Data Protection Officers. It’s a topic that seems to be on everyone’s mind now that we actively start to prepare for the implementation of the GDPR, but who really needs them?
Anyone working with information security management is by this stage well aware of the upcoming EU General Data Protection Regulation. Come to think of it, even those not working with information security management have probably heard of it too, considering the amount of coverage it has gotten. It’s no wonder, really, given that the new regulation will be the biggest data protection regulation to date. Even though it is being set by the European Union, it will affect companies worldwide. This is because together, the 28 EU member states not only represent the world’s largest economy, but are the top trading partner for 80 countries. Effectively, this means that any country dealing with personal data from citizens of the European Union will need to comply with the GDPR.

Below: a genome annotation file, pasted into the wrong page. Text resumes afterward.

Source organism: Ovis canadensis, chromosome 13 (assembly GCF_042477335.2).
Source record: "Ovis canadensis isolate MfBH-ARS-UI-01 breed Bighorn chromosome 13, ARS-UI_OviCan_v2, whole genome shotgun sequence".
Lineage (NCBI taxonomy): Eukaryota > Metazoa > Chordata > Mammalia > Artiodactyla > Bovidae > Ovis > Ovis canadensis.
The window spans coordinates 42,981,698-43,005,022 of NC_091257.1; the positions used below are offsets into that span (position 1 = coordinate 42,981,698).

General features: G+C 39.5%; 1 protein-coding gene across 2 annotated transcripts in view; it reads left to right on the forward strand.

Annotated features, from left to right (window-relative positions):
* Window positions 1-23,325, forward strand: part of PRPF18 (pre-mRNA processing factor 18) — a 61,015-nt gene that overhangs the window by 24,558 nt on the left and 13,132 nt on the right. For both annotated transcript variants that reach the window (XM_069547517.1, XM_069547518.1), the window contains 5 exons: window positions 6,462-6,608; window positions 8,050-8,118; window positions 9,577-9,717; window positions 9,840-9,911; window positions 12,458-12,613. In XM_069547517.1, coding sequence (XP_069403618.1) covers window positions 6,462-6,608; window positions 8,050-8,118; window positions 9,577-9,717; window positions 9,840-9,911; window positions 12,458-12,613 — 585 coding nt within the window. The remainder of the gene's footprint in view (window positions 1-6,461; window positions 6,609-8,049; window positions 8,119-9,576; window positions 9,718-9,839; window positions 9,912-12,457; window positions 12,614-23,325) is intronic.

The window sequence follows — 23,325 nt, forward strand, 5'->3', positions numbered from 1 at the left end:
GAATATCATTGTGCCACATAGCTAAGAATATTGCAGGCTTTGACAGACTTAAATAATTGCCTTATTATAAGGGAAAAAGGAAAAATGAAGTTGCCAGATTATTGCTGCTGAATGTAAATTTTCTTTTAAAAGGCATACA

Soon after the news about the GDPR broke, another abbreviation started popping up everywhere: DPO. Of course, a Data Protection Officer is not a new role per se, but with sudden focus on the legality of data protection, it only makes sense that we start focusing more on the their role. In fact, the International Association of Privacy Professionals originally estimated that the new data protection regulation would require 28,000 DPOs in Europe and the United States. They have now increased that number up to 75,000 new DPO positions, worldwide. 75,000 is a lot of positions to fill, which leads to the question: who needs a Data Protection Officer?